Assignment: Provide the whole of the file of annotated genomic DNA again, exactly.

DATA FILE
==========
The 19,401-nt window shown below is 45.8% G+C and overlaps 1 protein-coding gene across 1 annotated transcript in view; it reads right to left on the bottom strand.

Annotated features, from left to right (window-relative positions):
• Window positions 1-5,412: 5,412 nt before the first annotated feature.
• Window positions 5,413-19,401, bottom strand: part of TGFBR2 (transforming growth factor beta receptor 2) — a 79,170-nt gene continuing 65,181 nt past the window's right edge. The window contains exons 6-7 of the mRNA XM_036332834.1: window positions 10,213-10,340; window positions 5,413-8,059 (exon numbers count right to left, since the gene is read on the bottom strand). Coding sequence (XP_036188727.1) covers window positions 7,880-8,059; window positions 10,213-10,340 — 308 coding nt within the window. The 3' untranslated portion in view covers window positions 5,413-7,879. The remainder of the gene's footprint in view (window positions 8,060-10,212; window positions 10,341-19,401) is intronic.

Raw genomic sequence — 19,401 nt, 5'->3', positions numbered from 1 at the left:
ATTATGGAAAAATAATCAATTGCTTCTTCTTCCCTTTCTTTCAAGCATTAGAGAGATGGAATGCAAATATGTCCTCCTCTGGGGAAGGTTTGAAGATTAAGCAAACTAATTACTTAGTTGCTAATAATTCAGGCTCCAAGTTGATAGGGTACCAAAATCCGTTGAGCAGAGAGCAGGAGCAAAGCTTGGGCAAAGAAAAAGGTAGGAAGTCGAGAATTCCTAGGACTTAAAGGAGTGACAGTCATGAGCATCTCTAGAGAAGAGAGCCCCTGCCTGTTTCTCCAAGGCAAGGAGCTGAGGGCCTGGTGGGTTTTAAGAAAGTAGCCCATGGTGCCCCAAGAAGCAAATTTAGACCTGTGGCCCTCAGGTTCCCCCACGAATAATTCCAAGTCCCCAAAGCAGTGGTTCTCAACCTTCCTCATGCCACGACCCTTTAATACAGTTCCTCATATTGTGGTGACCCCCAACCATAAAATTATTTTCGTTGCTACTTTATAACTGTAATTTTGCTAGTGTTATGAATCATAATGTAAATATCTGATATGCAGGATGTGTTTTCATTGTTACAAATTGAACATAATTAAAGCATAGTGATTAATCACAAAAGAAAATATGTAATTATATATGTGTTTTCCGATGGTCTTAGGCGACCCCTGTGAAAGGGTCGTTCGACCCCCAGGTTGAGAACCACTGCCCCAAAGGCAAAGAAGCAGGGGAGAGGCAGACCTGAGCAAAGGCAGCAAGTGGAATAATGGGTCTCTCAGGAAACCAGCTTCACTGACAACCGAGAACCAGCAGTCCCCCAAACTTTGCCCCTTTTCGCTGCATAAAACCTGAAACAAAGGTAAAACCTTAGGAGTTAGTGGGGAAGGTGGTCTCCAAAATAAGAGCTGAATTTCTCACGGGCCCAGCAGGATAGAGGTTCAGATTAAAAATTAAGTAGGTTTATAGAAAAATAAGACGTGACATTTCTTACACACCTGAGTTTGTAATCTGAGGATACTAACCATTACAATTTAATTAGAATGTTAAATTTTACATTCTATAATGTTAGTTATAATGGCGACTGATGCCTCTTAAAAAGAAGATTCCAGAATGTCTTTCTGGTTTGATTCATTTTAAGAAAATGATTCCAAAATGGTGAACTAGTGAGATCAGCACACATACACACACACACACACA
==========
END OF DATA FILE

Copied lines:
The 19,401-nt window shown below is 45.8% G+C and overlaps 1 protein-coding gene across 1 annotated transcript in view; it reads right to left on the bottom strand.

Annotated features, from left to right (window-relative positions):
• Window positions 1-5,412: 5,412 nt before the first annotated feature.
• Window positions 5,413-19,401, bottom strand: part of TGFBR2 (transforming growth factor beta receptor 2) — a 79,170-nt gene continuing 65,181 nt past the window's right edge. The window contains exons 6-7 of the mRNA XM_036332834.1: window positions 10,213-10,340; window positions 5,413-8,059 (exon numbers count right to left, since the gene is read on the bottom strand). Coding sequence (XP_036188727.1) covers window positions 7,880-8,059; window positions 10,213-10,340 — 308 coding nt within the window. The 3' untranslated portion in view covers window positions 5,413-7,879. The remainder of the gene's footprint in view (window positions 8,060-10,212; window positions 10,341-19,401) is intronic.

Raw genomic sequence — 19,401 nt, 5'->3', positions numbered from 1 at the left:
ATTATGGAAAAATAATCAATTGCTTCTTCTTCCCTTTCTTTCAAGCATTAGAGAGATGGAATGCAAATATGTCCTCCTCTGGGGAAGGTTTGAAGATTAAGCAAACTAATTACTTAGTTGCTAATAATTCAGGCTCCAAGTTGATAGGGTACCAAAATCCGTTGAGCAGAGAGCAGGAGCAAAGCTTGGGCAAAGAAAAAGGTAGGAAGTCGAGAATTCCTAGGACTTAAAGGAGTGACAGTCATGAGCATCTCTAGAGAAGAGAGCCCCTGCCTGTTTCTCCAAGGCAAGGAGCTGAGGGCCTGGTGGGTTTTAAGAAAGTAGCCCATGGTGCCCCAAGAAGCAAATTTAGACCTGTGGCCCTCAGGTTCCCCCACGAATAATTCCAAGTCCCCAAAGCAGTGGTTCTCAACCTTCCTCATGCCACGACCCTTTAATACAGTTCCTCATATTGTGGTGACCCCCAACCATAAAATTATTTTCGTTGCTACTTTATAACTGTAATTTTGCTAGTGTTATGAATCATAATGTAAATATCTGATATGCAGGATGTGTTTTCATTGTTACAAATTGAACATAATTAAAGCATAGTGATTAATCACAAAAGAAAATATGTAATTATATATGTGTTTTCCGATGGTCTTAGGCGACCCCTGTGAAAGGGTCGTTCGACCCCCAGGTTGAGAACCACTGCCCCAAAGGCAAAGAAGCAGGGGAGAGGCAGACCTGAGCAAAGGCAGCAAGTGGAATAATGGGTCTCTCAGGAAACCAGCTTCACTGACAACCGAGAACCAGCAGTCCCCCAAACTTTGCCCCTTTTCGCTGCATAAAACCTGAAACAAAGGTAAAACCTTAGGAGTTAGTGGGGAAGGTGGTCTCCAAAATAAGAGCTGAATTTCTCACGGGCCCAGCAGGATAGAGGTTCAGATTAAAAATTAAGTAGGTTTATAGAAAAATAAGACGTGACATTTCTTACACACCTGAGTTTGTAATCTGAGGATACTAACCATTACAATTTAATTAGAATGTTAAATTTTACATTCTATAATGTTAGTTATAATGGCGACTGATGCCTCTTAAAAAGAAGATTCCAGAATGTCTTTCTGGTTTGATTCATTTTAAGAAAATGATTCCAAAATGGTGAACTAGTGAGATCAGCACACATACACACACACACACACA